I call them that, these children who are traveling up from Central America, mostly unaccompanied by adults, to cross the southern border into the United States. It’s a long, dangerous trek of more than a thousand miles. Once here, they’ve made it—big time. Current law protects them from being immediately deported because they come from countries not bordering on the United States, such as Guatemala or Honduras.

Once they cross the border these kids become wards of the state, which is obliged to provide food, clothing and shelter for them, and legal defense, over the months and years it will take the government to build a case to deport them. Approximately half of these children will not attend their deportation hearings; they will slip into the shadows instead. Some will stay with relatives already living in the U.S. Who are these people? Are they illegals themselves? Do they live on welfare? Carry infectious diseases? How many kids will be swept into the drug trade or prostitution here?

In most cases, the long journey was facilitated by cross-border gangs like MS-13, which charge from five to eight grand per child. The gangs are big winners in all this.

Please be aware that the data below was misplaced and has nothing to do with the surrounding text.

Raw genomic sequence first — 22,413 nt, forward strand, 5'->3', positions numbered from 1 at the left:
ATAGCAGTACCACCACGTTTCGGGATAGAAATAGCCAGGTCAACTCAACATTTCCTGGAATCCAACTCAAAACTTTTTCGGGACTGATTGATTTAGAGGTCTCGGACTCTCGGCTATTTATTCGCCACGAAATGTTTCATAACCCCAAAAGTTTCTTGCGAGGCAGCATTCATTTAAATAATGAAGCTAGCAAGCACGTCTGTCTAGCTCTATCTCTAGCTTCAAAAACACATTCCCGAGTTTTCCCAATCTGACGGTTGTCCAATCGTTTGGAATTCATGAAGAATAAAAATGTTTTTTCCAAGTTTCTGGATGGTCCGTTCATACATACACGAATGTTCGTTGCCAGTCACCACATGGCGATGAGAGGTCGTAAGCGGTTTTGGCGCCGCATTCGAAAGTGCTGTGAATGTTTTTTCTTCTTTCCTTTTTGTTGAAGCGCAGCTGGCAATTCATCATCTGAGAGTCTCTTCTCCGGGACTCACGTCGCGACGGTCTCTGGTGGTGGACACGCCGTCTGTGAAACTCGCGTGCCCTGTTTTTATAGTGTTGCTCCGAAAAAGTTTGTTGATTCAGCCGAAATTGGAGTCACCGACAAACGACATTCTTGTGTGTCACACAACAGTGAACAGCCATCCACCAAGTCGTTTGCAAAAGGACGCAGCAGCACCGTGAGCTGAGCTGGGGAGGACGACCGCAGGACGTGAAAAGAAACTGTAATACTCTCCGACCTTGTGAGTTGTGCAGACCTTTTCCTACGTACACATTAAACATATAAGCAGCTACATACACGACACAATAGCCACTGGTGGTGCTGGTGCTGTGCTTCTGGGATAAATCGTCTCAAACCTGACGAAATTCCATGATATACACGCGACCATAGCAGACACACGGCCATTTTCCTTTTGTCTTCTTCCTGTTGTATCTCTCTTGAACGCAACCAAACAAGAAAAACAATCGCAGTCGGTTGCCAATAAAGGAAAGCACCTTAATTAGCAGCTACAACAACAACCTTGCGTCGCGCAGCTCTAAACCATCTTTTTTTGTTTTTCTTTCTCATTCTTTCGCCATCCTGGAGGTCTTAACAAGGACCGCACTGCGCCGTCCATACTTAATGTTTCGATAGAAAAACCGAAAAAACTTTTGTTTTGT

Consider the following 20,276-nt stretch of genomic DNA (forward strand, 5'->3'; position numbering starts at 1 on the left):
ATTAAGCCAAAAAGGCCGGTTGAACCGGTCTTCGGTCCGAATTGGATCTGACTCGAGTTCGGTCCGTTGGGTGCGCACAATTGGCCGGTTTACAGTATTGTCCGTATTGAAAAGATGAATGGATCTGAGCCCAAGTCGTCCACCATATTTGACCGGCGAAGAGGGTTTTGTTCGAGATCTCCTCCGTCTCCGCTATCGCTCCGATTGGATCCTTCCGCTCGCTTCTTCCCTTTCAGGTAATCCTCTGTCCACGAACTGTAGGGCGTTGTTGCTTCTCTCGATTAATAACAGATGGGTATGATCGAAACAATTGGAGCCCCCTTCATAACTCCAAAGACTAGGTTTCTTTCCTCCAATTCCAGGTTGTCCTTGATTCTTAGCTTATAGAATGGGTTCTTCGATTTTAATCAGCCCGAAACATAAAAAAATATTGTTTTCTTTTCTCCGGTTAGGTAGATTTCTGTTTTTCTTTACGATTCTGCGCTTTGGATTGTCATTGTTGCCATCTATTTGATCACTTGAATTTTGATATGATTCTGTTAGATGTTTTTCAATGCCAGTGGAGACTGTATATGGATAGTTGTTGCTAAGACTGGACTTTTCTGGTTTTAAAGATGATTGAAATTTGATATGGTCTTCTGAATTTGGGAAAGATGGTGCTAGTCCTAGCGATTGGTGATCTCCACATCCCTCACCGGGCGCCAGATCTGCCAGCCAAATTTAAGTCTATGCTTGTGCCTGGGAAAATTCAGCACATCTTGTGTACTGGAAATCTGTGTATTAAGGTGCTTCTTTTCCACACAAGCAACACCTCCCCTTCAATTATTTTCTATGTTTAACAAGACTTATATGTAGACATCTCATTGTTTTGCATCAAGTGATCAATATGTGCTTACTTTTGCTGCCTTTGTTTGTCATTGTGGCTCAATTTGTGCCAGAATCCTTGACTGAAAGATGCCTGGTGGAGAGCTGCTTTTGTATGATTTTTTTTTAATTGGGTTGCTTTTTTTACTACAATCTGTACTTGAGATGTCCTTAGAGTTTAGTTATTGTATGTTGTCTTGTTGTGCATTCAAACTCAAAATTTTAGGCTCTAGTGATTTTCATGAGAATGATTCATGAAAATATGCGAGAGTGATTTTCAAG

I call them Kamikaze Kids because they go all out—do or die. They are an embarrassment to the Obama administration because they demonstrate that the border us far from secure. How can we have comprehensive immigration reform if we cannot protect ourselves from an invasion of children?

This is no laughing matter. Each child represents a financial time bomb, costing someone, the taxpayer, tens of thousands of dollars over the months and years needed to raise a child to maturity, to provide a stable family setting, presents on birthdays and at Christmas. Online estimates for child care at the rudimentary level range from $250 to $1000 per day. Who is going to pay for all this? Can the government force you to adopt one of these children? Will it build refugee camps around the country?

Yes, life is horrible in these Central American countries, with their high murder rates. Life is also tough for American children, especially those raised by single parents or relatives in the projects. While Americans may have infinite dreams and good intentions, our society does not have infinite resources. It would be immoral to favor foreign-born children over American children. We don’t have sufficient candy canes to hand out to everyone.

There are those who say this is not the time to talk tough about protecting the border. I say it’s always a good time to protect the border and prevent one more burden from undermining the middle class and thereby putting all our children at risk.

 Copyright 2014 by Hudson Owen. All Rights Reserved.

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